With Apple (NASDAQ:AAPL) unveiling its HealthKit during its 2014 Worldwide Developers Conference, it's becoming increasingly clear that Apple is likely hard at work on its own wearable device. With a likely launch nearing, Apple investors may want to begin thinking about the device's potential.

From HealthKit to iWatch
HealthKit is the biggest clue yet from Apple that the company is planning to launch an iWatch this year. HealthKit will serve as a tool for developers, allowing health and fitness apps to work together. It creates a centralized location for the key metrics -- like heart rate and calories burned -- that smart devices (akin to the rumored iWatch) collect.


HealthKit. Image source: Apple.

"The new Health app puts that data in one place, accessible with a tap, giving you a clear and current overview of your health," Apple says on its website. 

And it just so happens that the timing of an iOS 8 launch, with HealthKit built in, is likely to fall around the rumored timeframe for Apple's iWatch launch. Re/code's well-connected John Paczkowski said last week that Apple plans to launch a "wearable device" that capitalizes on HealthKit in October. That's just one month after Apple's usual iPhone launch and the same month Apple announced its new iPad and Mac lineups last year.

Apple's iWatch -- or some sort of wearable device -- is almost certain at this point.

Will it be a blockbuster product?
Apple apparently thinks so, according to Nikkei Asian Review, Apple is so confident in this new wearable device that it is planning to produce as many as three to five million units per month. That translates to 36 to 60 million in annual unit sales if the company's sales reflect that level of monthly production for twelve months.

That's a massive number. Consider that Apple only sold 19.5 million iPads in its first year of availability. Further, thirty six million Apple wearable devices would be more than half of the current annualized iPad sales. In the past twelve months, Apple only sold 71.8 million iPads.

If Apple is planning such impressive levels of production, the company may likely be poised to completely revolutionize the category for smartwatch devices. In 2013, there were only an estimated 500,000 smartwatches shipped. Production of 3 to 5 million would put 2013's sales to shame. Even estimates for the category's future potential could prove to be conservative. Unit sales of smartwatches are estimated to reach eight million in 2014 and 23 million in 2015, according to Canalys (based on the assumption that Apple does launch a smartwatch in 2014). If Apple's optimism about its iWatch is true, Canalys -- and many others -- may be drastically underestimating Apple's role in catalyzing the category.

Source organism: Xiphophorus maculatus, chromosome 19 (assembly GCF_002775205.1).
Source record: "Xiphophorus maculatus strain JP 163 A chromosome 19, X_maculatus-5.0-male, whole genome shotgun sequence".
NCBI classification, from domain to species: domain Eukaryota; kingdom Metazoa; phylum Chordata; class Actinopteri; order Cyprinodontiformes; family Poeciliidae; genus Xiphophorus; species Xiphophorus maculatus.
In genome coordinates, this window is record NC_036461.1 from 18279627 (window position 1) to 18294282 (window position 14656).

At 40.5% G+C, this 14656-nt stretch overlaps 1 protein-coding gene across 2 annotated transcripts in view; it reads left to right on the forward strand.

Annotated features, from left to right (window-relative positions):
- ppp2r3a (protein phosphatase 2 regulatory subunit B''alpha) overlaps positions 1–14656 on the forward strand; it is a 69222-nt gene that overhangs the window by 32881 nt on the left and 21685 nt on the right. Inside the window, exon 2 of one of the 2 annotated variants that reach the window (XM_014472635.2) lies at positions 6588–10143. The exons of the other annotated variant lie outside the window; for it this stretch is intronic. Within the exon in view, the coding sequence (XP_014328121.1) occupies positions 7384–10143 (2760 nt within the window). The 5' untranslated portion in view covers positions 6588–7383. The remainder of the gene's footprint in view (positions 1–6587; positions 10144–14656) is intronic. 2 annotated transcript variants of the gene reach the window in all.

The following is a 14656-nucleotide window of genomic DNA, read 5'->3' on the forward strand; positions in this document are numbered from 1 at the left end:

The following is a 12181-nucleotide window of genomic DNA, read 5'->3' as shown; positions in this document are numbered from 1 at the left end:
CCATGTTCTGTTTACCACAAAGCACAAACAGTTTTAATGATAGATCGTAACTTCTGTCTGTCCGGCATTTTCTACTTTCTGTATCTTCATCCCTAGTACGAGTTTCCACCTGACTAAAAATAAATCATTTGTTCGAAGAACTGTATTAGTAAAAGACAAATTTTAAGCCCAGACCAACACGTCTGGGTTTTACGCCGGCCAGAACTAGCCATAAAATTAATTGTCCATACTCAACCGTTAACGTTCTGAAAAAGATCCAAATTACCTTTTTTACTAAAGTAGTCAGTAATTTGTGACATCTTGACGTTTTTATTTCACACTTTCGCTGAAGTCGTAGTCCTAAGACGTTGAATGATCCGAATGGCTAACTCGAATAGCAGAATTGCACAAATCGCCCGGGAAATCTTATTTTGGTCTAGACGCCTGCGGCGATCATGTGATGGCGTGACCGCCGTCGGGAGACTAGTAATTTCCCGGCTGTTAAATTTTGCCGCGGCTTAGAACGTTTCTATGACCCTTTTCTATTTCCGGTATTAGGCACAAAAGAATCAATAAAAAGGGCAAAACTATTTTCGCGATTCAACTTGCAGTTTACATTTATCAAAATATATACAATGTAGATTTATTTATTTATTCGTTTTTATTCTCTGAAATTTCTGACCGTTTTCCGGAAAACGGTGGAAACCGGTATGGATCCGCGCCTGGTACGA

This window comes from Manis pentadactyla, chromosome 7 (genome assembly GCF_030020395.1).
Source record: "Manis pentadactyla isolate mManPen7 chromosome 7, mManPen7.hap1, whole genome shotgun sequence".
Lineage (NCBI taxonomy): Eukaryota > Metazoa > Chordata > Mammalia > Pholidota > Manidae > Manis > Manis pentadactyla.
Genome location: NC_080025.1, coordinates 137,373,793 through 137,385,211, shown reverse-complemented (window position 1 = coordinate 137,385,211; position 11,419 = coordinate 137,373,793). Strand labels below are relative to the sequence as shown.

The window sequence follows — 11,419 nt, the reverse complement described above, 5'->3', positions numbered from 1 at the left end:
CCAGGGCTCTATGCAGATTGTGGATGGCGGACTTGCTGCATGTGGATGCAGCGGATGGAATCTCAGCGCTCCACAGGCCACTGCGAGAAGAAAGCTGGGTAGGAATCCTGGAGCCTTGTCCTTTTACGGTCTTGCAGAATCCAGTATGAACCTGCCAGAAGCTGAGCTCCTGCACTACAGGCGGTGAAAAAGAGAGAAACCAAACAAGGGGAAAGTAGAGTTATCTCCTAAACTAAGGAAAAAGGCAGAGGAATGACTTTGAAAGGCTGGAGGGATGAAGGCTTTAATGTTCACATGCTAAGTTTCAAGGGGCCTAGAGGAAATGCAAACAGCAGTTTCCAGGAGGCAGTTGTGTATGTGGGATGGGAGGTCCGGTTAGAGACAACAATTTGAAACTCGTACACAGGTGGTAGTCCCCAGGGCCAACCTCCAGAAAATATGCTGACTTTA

Of course, basing a sales estimate on a report from Nikkei about Apple's plans for monthly production is undoubtedly speculative in nature -- even if Nikkei's sources are familiar with Apple's plans.

But given Apple's conservative valuation, even a slight success in the iWatch may provide upside opportunity for investors over the long haul.

What do you think? Is Apple's likely launch of a wearable device going to be a bigger deal than investors realize?

An investment opportunity stemming from the wearables revolution
Apple recently recruited a secret-development "dream team" to guarantee that its newest smart device was kept hidden from the public for as long as possible. But the secret is out, and some early viewers are even claiming that its everyday impact could trump the iPod, iPhone, and the iPad. In fact, ABI Research predicts that 485 million of these devices will be sold per year. But one small company makes this gadget possible. And its stock price has nearly unlimited room to run for early in-the-know investors. To be one of them, and to see Apple's newest smart gizmo, just click here!

Daniel Sparks owns shares of Apple. The Motley Fool recommends and owns shares of Apple. Try any of our Foolish newsletter services free for 30 days. We Fools don't all hold the same opinions, but we all believe that considering a diverse range of insights makes us better investors. The Motley Fool has a disclosure policy.

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